If you still believe this is an exaggeration, think about how beliefs fashioned in a cave in Afghanistan lead to acts that ended lives in New York, Paris and London. Or consider how influential the blather pouring through your social media feeds have become in your very own daily behavior. In the digital global village in which we now live, false beliefs cast a wider social net. Clifford’s argument might have been nothing more than opinion when he first made it but is no longer so today.
The second argument Clifford provides in support of his claim that it is always wrong to believe based on insufficient evidence is that when we lazily or with little forethought create our beliefs we open true door to making doing so in that way normal for us. That begins to permeate every area of our lives. And that, of course, spills over into the lives of though with whom we live, work, and socialize. Clifford puts it nicely: “No real belief, however trifling and fragmentary it may seem, is ever truly insignificant; it prepares us to receive more of its like, confirms those which resembled it before, and weakens others; and so gradually it lays a stealthy train in our inmost thoughts, which may someday explode into overt action, and leave its stamp upon our character.”
Translating Clifford’s warning to our digital “everyone-is-connected” age, what he said is that careless believing turns us into easy prey for fake-news purveyors and conspiracy theorists. Letting ourselves take ownership of these false beliefs is morally wrong because the cost of OUR mistake becomes also a cost for a society that can be devastating. Yes, it’s tough to stay focused with so much 24/7 information and data all around us. REAL awareness is a much more precious virtue today than it ever was since the need to sift through conflicting information has skyrocketed.
Clifford’s third and final argument as to why believing without evidence is morally wrong is that because we are communicating OUR beliefs, we have the responsibility not to damage any already proven knowledge. In Clifford’s time, the way in which our beliefs became common knowledge was through speech and writing. Because of this method to communicate, ”our words, our phrases, our forms and processes and modes of thought’ become ‘common property.’” Subverting this ”heirloom,” as he called it, by adding false beliefs is wrong because everyone’s lives ultimately rely on this vital, shared resource — OUR opinions (information).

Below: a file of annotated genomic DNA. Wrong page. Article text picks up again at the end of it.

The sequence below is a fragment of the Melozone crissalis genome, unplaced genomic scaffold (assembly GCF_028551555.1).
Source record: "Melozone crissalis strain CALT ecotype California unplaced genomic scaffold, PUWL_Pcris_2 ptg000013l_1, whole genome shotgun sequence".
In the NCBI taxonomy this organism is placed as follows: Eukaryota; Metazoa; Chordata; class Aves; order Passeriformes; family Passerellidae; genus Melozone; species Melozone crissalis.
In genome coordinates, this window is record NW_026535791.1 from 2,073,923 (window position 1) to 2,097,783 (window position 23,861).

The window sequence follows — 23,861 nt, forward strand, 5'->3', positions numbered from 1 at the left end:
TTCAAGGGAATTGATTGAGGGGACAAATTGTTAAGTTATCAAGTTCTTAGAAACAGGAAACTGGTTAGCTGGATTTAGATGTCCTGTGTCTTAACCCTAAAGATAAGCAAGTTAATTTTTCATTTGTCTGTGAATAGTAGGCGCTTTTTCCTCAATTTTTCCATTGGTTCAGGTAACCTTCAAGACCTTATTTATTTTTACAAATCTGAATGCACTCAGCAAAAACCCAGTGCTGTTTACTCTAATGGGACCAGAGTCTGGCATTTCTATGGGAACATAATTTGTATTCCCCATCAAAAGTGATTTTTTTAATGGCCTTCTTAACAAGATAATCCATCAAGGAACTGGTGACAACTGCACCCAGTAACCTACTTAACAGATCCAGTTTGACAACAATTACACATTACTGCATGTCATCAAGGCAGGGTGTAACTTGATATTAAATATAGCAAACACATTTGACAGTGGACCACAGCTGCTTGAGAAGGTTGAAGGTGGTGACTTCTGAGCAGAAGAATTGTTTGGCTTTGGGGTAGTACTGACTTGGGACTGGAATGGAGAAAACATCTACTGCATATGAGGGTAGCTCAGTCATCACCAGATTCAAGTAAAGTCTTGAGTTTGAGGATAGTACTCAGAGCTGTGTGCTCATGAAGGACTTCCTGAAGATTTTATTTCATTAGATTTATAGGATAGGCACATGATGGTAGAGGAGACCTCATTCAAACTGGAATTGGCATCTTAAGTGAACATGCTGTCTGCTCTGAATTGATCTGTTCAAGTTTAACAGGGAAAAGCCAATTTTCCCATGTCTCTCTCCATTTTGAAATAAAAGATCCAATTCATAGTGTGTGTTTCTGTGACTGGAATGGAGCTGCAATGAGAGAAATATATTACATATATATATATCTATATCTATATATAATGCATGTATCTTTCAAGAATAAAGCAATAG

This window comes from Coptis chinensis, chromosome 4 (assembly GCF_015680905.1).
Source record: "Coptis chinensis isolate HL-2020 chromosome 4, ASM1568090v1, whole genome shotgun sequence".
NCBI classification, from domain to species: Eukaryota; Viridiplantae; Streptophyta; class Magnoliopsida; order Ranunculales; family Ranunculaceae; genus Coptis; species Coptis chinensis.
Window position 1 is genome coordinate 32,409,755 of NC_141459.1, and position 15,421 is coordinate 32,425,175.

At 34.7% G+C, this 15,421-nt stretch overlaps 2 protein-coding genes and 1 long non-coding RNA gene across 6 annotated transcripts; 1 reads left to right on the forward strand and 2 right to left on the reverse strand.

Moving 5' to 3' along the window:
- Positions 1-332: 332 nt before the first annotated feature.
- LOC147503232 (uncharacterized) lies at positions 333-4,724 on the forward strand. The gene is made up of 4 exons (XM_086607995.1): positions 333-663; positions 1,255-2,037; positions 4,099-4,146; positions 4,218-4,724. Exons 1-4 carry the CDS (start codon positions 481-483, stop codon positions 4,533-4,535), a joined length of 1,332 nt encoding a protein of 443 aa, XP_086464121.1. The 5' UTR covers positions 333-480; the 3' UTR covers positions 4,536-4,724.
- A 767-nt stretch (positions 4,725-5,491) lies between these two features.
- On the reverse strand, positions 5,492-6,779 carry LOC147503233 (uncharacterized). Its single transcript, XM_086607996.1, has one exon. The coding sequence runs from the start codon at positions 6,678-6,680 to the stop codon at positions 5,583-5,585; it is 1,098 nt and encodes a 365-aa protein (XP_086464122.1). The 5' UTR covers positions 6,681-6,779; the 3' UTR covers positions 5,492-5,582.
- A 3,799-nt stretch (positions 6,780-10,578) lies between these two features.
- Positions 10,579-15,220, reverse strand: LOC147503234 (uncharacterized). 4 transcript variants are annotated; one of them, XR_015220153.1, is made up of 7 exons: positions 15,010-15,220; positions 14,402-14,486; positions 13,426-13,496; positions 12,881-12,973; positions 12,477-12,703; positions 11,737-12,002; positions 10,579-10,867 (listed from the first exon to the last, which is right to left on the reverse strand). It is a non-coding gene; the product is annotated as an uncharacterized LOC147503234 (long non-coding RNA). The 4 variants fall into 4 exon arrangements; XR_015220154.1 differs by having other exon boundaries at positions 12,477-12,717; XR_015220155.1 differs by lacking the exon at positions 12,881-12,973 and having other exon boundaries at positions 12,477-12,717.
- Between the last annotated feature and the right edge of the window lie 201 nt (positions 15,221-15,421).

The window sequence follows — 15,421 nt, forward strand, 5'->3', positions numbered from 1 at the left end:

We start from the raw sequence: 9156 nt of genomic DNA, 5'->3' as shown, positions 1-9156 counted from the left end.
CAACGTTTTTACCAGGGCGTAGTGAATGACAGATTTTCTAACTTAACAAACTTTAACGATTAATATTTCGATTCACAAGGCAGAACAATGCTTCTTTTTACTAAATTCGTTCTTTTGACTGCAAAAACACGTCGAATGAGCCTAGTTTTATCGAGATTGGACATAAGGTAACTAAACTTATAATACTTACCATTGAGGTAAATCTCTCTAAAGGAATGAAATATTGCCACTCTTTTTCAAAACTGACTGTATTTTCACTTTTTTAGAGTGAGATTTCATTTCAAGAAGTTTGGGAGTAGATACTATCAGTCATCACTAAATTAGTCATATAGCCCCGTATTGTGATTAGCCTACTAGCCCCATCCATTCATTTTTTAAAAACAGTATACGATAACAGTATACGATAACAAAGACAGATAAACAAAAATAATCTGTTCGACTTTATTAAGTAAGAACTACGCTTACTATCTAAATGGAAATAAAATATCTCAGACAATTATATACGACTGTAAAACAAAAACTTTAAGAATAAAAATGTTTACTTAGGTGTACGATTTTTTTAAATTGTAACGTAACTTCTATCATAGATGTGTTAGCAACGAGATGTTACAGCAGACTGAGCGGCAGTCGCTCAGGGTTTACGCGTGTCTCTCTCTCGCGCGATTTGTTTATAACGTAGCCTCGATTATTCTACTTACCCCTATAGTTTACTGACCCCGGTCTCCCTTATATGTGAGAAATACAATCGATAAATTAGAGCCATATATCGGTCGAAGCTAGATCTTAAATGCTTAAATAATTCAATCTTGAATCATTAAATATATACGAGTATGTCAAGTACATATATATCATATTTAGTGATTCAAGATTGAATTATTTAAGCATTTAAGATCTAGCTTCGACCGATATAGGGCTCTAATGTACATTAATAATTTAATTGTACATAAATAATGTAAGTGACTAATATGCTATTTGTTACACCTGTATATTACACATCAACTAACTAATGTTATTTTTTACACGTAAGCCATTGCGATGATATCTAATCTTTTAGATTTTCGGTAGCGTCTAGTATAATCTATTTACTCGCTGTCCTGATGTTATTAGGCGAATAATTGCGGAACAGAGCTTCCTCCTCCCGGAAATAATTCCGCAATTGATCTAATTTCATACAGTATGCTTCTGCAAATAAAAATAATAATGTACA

While Clifford’s final argument sounds true, it again seems a little far-fetched to claim that every little false belief we hold is a moral attack on common knowledge. Yet reality, once more, is comparing favorably with Clifford, and his words seem prophetic. Today, we truly have a large barrel of beliefs into which all of our commitments are being added: it’s called Big Data. You don’t even need to be active in posting on Twitter or ranting on Facebook: more and more of what we do in the real world is being recorded and digitized, and from there software algorithms can easily interpret what we believe before we even express a view. In turn, this enormous pool of stored belief is used to make decisions for and about us. And it’s the same trove of data that search engines use that WE use to seek answers to our questions of which turn into new beliefs. Add the wrong ingredients into the Big Data recipe, and what you’ll get is a not-so desirous outcome. If there was ever a time when critical thinking was so important, it is certainly now.
Every one of us needs to be really careful not only about expressing our ideas, but to make certain our ideas are based on facts. And that is not easy, but certainly is critical.
There’s not a lot to summarize: the story speaks for itself. Let it suffice to say that if members of the House of Representatives had dealt with today’s content here before getting into impeachment, we might not even be here. Maybe I’m wrong. After all, to make certain one is right or accept one is wrong would mean someone is required to objectively consider facts and evidence before taking any objective action. But the Majority in the House has NO inclination for honesty in consideration. There’s so much corruption in this process it makes my skin crawl. It’s plain evil.
From a Biblical perspective: “We war not against flesh and blood, but principalities and powers of the air.”
Hmm…that “powers of the air” sounds a little like data and the internet to me. I know they have the internet in Congress. I watched as one Judiciary Committee Democrat during yesterday’s impeachment hearing tuned in the “President’s Cup Golf Tournament” during the Committee hearing. Seems like someone might have had a mixup in timing of choices!